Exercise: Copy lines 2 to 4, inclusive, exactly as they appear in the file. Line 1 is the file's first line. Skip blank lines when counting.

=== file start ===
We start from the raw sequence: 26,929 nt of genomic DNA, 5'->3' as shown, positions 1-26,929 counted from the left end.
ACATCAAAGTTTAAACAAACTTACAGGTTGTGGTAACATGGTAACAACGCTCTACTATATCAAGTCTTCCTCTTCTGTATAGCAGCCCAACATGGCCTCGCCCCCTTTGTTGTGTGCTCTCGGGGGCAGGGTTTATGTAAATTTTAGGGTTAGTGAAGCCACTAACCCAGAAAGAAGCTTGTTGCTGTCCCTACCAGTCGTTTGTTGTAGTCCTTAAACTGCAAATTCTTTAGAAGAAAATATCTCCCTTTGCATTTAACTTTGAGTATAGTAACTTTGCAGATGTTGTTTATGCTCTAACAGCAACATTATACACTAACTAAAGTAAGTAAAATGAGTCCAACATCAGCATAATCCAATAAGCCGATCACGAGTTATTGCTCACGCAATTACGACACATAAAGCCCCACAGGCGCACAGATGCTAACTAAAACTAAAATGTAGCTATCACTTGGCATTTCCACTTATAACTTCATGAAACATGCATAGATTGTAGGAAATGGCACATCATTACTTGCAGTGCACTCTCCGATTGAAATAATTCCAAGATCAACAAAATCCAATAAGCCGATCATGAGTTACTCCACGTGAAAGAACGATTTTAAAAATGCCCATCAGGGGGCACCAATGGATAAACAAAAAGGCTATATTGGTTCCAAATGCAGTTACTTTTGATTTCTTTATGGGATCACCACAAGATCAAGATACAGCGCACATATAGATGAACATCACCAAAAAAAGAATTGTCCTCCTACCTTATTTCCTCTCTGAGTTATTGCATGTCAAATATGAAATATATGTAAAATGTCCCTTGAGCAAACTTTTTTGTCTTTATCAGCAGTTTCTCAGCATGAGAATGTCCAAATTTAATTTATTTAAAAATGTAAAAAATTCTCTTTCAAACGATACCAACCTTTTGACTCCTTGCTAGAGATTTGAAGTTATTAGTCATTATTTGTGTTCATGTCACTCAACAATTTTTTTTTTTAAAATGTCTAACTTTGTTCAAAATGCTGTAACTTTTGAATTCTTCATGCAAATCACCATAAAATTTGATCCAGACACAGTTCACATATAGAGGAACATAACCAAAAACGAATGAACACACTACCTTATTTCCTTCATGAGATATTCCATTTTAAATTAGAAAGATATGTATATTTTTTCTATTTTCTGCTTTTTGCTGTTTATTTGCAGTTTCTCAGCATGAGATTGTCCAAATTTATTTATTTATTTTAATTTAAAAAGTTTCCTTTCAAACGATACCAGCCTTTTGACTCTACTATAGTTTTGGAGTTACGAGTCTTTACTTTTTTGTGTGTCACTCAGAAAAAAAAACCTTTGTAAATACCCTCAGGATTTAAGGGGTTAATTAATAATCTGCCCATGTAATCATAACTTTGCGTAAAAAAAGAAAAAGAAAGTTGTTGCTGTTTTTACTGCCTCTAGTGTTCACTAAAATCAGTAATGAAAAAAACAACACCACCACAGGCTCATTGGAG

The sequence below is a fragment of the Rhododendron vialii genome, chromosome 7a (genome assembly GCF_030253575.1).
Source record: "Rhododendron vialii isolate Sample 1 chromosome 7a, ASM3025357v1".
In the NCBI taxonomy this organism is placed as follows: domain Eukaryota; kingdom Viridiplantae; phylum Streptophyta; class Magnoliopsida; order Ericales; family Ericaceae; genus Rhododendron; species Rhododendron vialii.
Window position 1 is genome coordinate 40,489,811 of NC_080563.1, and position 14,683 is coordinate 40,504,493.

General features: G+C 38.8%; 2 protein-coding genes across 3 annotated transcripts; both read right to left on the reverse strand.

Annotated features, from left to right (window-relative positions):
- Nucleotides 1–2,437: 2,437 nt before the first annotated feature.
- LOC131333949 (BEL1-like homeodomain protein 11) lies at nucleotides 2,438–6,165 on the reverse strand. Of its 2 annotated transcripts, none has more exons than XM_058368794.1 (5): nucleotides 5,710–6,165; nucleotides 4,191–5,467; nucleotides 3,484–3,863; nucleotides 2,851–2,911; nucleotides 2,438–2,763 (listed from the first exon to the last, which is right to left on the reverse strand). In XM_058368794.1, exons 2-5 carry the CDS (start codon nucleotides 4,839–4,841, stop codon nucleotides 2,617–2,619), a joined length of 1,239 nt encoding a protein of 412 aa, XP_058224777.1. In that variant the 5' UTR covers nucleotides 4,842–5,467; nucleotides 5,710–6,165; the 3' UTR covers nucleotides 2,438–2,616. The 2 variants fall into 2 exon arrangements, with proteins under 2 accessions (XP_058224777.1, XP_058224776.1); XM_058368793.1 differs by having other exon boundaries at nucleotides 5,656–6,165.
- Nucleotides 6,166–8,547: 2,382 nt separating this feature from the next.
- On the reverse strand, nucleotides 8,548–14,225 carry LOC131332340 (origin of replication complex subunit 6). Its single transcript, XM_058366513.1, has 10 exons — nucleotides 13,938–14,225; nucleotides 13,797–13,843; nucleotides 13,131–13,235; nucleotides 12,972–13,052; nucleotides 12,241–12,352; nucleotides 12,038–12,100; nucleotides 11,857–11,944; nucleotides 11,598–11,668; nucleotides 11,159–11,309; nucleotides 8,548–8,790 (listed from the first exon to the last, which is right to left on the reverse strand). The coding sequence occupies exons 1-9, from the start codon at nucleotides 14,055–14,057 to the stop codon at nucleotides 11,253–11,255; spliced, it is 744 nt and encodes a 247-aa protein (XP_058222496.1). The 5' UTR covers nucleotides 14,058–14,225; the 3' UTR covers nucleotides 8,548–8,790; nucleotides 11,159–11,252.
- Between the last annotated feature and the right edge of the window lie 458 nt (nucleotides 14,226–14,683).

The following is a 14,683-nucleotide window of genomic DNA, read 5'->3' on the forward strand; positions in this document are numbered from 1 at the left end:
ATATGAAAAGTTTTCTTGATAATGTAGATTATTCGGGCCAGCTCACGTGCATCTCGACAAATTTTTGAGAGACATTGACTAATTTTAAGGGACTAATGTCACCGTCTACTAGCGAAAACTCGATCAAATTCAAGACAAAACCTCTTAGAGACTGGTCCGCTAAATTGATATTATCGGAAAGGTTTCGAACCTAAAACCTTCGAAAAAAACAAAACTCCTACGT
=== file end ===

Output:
ACATCAAAGTTTAAACAAACTTACAGGTTGTGGTAACATGGTAACAACGCTCTACTATATCAAGTCTTCCTCTTCTGTATAGCAGCCCAACATGGCCTCGCCCCCTTTGTTGTGTGCTCTCGGGGGCAGGGTTTATGTAAATTTTAGGGTTAGTGAAGCCACTAACCCAGAAAGAAGCTTGTTGCTGTCCCTACCAGTCGTTTGTTGTAGTCCTTAAACTGCAAATTCTTTAGAAGAAAATATCTCCCTTTGCATTTAACTTTGAGTATAGTAACTTTGCAGATGTTGTTTATGCTCTAACAGCAACATTATACACTAACTAAAGTAAGTAAAATGAGTCCAACATCAGCATAATCCAATAAGCCGATCACGAGTTATTGCTCACGCAATTACGACACATAAAGCCCCACAGGCGCACAGATGCTAACTAAAACTAAAATGTAGCTATCACTTGGCATTTCCACTTATAACTTCATGAAACATGCATAGATTGTAGGAAATGGCACATCATTACTTGCAGTGCACTCTCCGATTGAAATAATTCCAAGATCAACAAAATCCAATAAGCCGATCATGAGTTACTCCACGTGAAAGAACGATTTTAAAAATGCCCATCAGGGGGCACCAATGGATAAACAAAAAGGCTATATTGGTTCCAAATGCAGTTACTTTTGATTTCTTTATGGGATCACCACAAGATCAAGATACAGCGCACATATAGATGAACATCACCAAAAAAAGAATTGTCCTCCTACCTTATTTCCTCTCTGAGTTATTGCATGTCAAATATGAAATATATGTAAAATGTCCCTTGAGCAAACTTTTTTGTCTTTATCAGCAGTTTCTCAGCATGAGAATGTCCAAATTTAATTTATTTAAAAATGTAAAAAATTCTCTTTCAAACGATACCAACCTTTTGACTCCTTGCTAGAGATTTGAAGTTATTAGTCATTATTTGTGTTCATGTCACTCAACAATTTTTTTTTTTAAAATGTCTAACTTTGTTCAAAATGCTGTAACTTTTGAATTCTTCATGCAAATCACCATAAAATTTGATCCAGACACAGTTCACATATAGAGGAACATAACCAAAAACGAATGAACACACTACCTTATTTCCTTCATGAGATATTCCATTTTAAATTAGAAAGATATGTATATTTTTTCTATTTTCTGCTTTTTGCTGTTTATTTGCAGTTTCTCAGCATGAGATTGTCCAAATTTATTTATTTATTTTAATTTAAAAAGTTTCCTTTCAAACGATACCAGCCTTTTGACTCTACTATAGTTTTGGAGTTACGAGTCTTTACTTTTTTGTGTGTCACTCAGAAAAAAAAACCTTTGTAAATACCCTCAGGATTTAAGGGGTTAATTAATAATCTGCCCATGTAATCATAACTTTGCGTAAAAAAAGAAAAAGAAAGTTGTTGCTGTTTTTACTGCCTCTAGTGTTCACTAAAATCAGTAATGAAAAAAACAACACCACCACAGGCTCATTGGAG

The sequence below is a fragment of the Rhododendron vialii genome, chromosome 7a (genome assembly GCF_030253575.1).
Source record: "Rhododendron vialii isolate Sample 1 chromosome 7a, ASM3025357v1".